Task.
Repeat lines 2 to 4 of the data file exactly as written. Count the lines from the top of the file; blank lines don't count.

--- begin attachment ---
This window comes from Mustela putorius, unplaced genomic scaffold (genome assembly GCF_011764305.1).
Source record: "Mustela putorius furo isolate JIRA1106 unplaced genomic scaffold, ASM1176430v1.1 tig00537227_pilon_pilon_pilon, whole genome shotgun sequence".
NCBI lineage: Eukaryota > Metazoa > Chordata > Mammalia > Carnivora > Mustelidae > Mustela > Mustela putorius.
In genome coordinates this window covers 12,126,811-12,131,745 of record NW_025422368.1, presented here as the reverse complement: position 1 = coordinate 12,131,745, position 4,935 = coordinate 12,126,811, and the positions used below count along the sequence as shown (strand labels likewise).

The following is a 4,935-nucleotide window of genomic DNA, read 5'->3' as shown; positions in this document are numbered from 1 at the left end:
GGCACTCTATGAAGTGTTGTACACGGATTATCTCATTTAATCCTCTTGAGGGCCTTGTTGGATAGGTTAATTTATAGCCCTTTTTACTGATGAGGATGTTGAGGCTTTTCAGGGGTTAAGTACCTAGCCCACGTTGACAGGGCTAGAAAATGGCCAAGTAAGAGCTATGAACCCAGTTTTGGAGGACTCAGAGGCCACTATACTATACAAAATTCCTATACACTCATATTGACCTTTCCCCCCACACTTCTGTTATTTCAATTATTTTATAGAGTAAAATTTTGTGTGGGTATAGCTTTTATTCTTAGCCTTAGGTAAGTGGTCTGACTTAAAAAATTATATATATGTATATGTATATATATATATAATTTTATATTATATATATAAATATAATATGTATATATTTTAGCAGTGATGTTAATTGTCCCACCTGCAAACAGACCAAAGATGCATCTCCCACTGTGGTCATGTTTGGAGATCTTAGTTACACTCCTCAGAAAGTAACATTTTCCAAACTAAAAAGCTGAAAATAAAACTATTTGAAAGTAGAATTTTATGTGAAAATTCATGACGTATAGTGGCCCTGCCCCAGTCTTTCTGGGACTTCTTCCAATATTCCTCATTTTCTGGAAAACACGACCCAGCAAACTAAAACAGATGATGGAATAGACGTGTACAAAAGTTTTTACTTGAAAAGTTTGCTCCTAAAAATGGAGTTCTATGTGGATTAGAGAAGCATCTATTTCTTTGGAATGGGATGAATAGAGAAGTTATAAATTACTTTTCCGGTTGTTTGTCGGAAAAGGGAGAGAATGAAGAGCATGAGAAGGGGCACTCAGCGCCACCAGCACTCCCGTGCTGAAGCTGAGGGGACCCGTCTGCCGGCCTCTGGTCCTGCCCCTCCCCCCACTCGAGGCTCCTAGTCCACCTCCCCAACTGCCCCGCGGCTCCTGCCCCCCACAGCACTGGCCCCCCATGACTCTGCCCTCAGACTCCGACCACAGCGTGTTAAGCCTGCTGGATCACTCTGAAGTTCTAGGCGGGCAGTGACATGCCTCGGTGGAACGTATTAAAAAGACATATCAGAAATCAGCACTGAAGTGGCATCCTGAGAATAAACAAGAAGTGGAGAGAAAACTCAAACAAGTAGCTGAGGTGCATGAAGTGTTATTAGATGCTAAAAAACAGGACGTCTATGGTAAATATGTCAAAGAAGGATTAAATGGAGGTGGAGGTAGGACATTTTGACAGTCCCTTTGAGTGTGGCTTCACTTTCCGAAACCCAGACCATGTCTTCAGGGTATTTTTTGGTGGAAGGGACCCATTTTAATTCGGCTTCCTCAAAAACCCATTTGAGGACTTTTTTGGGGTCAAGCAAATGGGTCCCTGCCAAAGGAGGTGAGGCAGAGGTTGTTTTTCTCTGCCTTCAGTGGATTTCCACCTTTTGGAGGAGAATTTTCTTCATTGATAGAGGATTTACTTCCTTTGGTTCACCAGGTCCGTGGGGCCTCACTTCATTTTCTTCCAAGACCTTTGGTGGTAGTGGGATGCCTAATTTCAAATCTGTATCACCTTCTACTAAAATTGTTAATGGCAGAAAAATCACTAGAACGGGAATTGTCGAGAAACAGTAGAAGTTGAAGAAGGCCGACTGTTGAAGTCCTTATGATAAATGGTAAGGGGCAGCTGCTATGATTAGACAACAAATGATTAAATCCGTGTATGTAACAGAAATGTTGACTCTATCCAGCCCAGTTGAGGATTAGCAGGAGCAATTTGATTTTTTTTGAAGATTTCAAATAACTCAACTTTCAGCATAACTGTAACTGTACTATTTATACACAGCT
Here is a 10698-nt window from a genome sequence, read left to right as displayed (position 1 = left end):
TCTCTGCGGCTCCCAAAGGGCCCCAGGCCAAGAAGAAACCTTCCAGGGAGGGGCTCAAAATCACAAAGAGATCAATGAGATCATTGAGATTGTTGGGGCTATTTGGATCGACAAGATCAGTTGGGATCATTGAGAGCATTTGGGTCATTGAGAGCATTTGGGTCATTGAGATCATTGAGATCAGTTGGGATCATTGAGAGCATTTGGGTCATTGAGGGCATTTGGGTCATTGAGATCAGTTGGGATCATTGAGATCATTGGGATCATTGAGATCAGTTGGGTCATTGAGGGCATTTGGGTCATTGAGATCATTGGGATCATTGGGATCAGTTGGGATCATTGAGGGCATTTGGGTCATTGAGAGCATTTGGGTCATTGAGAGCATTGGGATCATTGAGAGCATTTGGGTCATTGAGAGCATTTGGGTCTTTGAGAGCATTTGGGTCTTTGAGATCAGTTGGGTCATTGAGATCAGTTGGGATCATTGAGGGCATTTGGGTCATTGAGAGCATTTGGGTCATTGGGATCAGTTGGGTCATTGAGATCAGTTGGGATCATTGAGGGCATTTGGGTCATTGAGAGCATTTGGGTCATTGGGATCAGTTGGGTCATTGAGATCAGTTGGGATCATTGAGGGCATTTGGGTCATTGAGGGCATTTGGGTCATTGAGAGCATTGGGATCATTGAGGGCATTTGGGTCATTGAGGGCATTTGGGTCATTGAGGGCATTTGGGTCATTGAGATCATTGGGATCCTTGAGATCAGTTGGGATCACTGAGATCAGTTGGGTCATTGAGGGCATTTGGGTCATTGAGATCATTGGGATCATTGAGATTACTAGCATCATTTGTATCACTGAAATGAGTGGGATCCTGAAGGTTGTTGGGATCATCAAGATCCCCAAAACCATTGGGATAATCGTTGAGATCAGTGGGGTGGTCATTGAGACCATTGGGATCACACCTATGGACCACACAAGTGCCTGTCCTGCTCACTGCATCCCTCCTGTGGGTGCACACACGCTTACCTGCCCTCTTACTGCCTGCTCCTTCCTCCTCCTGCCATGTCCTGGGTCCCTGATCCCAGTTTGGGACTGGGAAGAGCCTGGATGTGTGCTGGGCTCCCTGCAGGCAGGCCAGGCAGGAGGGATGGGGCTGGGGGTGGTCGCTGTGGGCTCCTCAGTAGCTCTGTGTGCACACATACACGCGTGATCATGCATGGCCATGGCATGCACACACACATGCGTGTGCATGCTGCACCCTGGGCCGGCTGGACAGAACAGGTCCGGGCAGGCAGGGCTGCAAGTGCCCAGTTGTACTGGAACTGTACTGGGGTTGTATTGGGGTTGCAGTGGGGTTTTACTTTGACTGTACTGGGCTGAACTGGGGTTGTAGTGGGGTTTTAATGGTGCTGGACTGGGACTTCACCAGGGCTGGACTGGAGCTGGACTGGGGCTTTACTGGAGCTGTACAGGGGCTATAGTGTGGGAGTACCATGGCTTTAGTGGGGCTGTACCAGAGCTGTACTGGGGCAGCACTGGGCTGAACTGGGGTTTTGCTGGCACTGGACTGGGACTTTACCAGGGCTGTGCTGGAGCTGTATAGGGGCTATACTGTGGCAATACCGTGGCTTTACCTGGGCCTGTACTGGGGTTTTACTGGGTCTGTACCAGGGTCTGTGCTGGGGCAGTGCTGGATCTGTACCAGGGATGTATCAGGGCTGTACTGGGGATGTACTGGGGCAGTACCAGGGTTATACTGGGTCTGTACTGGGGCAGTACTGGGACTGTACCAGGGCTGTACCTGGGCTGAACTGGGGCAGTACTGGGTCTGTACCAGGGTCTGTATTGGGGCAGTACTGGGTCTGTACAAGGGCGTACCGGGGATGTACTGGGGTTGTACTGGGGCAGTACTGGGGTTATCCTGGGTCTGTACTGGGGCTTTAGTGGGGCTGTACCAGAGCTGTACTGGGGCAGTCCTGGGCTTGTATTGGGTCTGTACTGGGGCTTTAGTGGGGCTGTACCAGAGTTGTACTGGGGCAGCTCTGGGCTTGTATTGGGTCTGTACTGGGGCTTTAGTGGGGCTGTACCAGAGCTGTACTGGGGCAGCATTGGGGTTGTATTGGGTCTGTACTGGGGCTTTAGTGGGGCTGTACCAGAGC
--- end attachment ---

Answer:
Source record: "Mustela putorius furo isolate JIRA1106 unplaced genomic scaffold, ASM1176430v1.1 tig00537227_pilon_pilon_pilon, whole genome shotgun sequence".
NCBI lineage: Eukaryota > Metazoa > Chordata > Mammalia > Carnivora > Mustelidae > Mustela > Mustela putorius.
In genome coordinates this window covers 12,126,811-12,131,745 of record NW_025422368.1, presented here as the reverse complement: position 1 = coordinate 12,131,745, position 4,935 = coordinate 12,126,811, and the positions used below count along the sequence as shown (strand labels likewise).